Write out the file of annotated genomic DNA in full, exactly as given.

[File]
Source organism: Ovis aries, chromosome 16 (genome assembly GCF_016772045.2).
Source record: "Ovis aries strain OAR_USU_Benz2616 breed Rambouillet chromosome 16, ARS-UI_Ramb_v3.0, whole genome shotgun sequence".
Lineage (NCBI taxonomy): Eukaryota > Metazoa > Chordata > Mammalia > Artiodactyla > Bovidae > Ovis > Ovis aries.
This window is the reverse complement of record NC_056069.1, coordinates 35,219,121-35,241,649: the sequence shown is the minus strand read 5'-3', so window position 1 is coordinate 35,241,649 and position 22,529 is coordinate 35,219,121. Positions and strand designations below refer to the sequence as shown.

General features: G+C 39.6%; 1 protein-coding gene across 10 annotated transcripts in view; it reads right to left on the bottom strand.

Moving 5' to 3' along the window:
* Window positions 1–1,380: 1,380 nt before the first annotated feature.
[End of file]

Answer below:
Source organism: Ovis aries, chromosome 16 (genome assembly GCF_016772045.2).
Source record: "Ovis aries strain OAR_USU_Benz2616 breed Rambouillet chromosome 16, ARS-UI_Ramb_v3.0, whole genome shotgun sequence".
Lineage (NCBI taxonomy): Eukaryota > Metazoa > Chordata > Mammalia > Artiodactyla > Bovidae > Ovis > Ovis aries.
This window is the reverse complement of record NC_056069.1, coordinates 35,219,121-35,241,649: the sequence shown is the minus strand read 5'-3', so window position 1 is coordinate 35,241,649 and position 22,529 is coordinate 35,219,121. Positions and strand designations below refer to the sequence as shown.

General features: G+C 39.6%; 1 protein-coding gene across 10 annotated transcripts in view; it reads right to left on the bottom strand.

Moving 5' to 3' along the window:
* Window positions 1–1,380: 1,380 nt before the first annotated feature.